People Matters: Reimagining Workplace Learning October 2020

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SPE C IAL I N TERVIEW

IMF to continue that education process. More than that, there are conversations in departments and smaller teams about race, bias, and privilege. I am grateful that we have opened that space for people to talk about their experiences so that we all understand what others may have experienced and that strengthens our commitment to do whatever we can to prevent such actions from continuing.

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others. But even in the roles that require more face-toface contact, technology can help. For example, many of us are now visiting doctors virtually. Tech companies can play a huge role in spreading digital infrastructure, access to devices, and access to content. They should be incentivized to expand access including in developing countries. In fact, this is in their interest, because it can create

Since a lot of the new ways of working have to do with behaviors, HR is really ground zero for suggesting how things could be different. We see ourselves as a catalyst who sets policies, gives guidance, and provides incentives COVID-19 seems to be accelerating digital transformation in the workplace across industries. Do you see a new tech infrastructure in the making that will help economies rebound after COVID-19? Those who have access to technology—the so-called white-collar workers—have been able to work from home and are better off during the pandemic. So what role can technology play in the future? There will always be roles where some jobs lend themselves to benefiting from technology more than | october 2020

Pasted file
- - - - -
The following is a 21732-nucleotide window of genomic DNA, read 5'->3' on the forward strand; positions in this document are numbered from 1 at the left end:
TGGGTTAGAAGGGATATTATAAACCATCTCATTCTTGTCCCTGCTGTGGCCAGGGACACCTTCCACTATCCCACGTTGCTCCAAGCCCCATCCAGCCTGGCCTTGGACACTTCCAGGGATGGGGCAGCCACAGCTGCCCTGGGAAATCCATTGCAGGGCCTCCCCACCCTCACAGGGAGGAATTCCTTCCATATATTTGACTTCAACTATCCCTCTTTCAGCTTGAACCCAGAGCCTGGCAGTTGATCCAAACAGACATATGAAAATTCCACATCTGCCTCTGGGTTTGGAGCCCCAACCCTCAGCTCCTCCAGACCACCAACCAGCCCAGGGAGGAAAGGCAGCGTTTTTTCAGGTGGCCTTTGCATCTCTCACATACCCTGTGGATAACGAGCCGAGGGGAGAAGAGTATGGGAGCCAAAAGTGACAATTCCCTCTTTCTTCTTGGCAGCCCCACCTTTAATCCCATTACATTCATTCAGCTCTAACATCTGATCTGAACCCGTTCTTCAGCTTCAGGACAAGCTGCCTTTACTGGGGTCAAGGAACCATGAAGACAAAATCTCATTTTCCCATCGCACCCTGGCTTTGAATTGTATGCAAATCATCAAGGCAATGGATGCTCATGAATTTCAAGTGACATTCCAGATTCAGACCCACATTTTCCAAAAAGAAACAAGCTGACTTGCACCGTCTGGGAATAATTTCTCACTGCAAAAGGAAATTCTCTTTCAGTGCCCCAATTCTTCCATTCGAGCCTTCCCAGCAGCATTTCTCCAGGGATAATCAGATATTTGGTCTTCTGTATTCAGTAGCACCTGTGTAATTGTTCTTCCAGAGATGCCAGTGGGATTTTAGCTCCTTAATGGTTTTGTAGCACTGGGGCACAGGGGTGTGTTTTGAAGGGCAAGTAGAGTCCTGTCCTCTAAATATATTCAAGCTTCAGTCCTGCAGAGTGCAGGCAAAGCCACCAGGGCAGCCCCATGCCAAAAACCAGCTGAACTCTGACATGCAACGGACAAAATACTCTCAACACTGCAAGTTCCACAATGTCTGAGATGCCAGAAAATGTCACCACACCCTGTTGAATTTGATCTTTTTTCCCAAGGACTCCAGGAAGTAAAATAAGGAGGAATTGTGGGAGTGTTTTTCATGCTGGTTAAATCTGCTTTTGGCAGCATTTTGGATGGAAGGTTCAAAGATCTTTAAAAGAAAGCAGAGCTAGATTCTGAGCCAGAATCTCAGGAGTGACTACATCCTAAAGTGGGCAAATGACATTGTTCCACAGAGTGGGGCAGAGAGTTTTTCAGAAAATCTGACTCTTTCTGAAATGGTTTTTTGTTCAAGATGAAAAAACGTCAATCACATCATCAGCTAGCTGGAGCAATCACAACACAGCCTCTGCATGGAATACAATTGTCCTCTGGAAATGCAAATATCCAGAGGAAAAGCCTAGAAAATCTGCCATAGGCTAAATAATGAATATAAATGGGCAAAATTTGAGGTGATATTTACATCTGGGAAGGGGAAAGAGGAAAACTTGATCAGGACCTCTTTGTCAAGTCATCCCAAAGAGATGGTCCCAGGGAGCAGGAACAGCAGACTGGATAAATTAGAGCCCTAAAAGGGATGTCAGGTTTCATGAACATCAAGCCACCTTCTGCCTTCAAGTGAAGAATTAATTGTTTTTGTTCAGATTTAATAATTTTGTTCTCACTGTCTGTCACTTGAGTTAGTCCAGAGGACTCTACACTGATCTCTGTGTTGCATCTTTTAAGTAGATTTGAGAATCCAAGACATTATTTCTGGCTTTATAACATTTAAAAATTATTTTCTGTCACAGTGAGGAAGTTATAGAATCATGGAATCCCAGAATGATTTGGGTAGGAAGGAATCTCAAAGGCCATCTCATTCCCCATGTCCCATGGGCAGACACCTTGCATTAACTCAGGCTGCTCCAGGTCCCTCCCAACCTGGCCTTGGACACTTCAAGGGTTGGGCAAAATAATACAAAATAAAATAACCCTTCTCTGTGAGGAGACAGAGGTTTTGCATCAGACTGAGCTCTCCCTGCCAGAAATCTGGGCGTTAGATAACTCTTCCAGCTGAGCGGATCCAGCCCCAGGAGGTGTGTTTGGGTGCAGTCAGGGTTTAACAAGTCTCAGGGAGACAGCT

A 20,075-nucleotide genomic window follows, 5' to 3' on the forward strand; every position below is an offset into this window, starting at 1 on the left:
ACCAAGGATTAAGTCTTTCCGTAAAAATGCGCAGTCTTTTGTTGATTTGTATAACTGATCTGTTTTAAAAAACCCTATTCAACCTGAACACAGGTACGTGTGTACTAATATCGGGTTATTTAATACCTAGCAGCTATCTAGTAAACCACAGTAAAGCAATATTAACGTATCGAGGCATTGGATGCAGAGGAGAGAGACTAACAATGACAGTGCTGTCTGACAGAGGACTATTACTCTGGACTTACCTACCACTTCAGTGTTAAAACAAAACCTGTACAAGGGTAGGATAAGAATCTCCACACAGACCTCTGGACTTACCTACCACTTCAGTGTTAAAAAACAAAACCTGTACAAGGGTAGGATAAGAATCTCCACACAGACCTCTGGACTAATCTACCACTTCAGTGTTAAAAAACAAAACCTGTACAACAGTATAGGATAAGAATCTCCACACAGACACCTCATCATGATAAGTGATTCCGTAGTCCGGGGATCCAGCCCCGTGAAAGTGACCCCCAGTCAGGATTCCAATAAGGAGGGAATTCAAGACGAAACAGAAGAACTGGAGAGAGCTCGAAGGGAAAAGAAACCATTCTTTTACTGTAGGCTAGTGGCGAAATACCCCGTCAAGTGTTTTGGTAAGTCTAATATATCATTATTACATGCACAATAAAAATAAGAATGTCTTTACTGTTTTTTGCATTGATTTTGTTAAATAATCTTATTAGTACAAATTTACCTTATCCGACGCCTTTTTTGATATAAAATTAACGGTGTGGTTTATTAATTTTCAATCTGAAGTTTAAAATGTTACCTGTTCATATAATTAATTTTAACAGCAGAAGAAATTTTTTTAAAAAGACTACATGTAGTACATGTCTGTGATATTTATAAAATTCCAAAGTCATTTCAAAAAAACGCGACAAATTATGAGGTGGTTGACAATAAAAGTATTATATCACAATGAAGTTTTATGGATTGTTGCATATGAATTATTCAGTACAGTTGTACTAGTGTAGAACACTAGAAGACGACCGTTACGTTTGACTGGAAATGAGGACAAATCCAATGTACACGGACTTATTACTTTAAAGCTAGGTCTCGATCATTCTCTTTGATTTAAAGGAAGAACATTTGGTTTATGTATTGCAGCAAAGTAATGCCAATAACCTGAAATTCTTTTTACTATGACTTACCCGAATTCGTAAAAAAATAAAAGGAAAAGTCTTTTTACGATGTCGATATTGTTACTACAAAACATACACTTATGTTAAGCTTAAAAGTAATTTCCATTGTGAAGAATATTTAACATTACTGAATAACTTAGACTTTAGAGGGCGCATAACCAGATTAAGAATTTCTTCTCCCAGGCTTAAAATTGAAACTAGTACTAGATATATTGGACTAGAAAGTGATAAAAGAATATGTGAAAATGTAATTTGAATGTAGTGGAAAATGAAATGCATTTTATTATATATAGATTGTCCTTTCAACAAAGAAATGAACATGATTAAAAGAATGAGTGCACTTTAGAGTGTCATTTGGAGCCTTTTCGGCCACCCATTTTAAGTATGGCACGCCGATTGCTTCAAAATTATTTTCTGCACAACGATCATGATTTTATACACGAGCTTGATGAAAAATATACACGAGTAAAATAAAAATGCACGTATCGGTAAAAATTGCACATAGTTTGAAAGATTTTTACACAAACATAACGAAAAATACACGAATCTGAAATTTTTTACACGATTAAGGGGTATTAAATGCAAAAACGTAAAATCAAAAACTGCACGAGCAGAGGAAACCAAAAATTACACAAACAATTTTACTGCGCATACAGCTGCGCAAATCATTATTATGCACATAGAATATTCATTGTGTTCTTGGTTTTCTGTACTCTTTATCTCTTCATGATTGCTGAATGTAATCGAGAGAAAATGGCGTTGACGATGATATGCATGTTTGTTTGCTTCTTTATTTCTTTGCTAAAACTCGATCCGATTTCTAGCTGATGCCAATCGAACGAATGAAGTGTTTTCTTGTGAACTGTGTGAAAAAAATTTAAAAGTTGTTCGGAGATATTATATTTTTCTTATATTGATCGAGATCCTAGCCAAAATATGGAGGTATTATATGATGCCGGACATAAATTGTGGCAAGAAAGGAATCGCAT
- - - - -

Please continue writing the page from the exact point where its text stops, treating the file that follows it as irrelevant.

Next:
more consumers for their services. If we can broaden technology infrastructure for better access to finance, healthcare, education, and information, that would be a game-changing possibility in the world ahead. Also, building and more creatively using more digital infrastructure has the potential for building a more climatefriendly economy. We have heard the slogan “Building Back Better”. I think the goal of universal access to digital technology will be the cornerstone of that strategy.

How do you see the overall role of HR and people managers evolving amid the pandemic? What is your advice for global HR and talent leaders as they prepare for the post-pandemic world? The first attribute has to be humility. Nobody knows what's ahead. Leaders need to have humility, courage and self-confidence to admit that we don't know. Leaders also have to promise to do several things. The first is to communicate clearly and often, about what we do know, and what actions we will take to address the uncertainties we face. Second, leaders need to have the courage to make decisions without complete knowledge of what the future holds but also to be agile in pivoting and adapting as new information becomes available. We will be the ones who push managers and leaders throughout our organizations to think positive, to push past the old practices even if they had been successful, and to keep people at the center of the whole exercise. This pandemic has shown how vulnerable we all are. So, for whatever we do, we should keep in mind that people are our biggest resource while balancing it with serving our clients. In the end, we cannot serve our clients well if we don't serve our staff. That is why HR becomes central to the whole effort, even if it is not the only ingredient.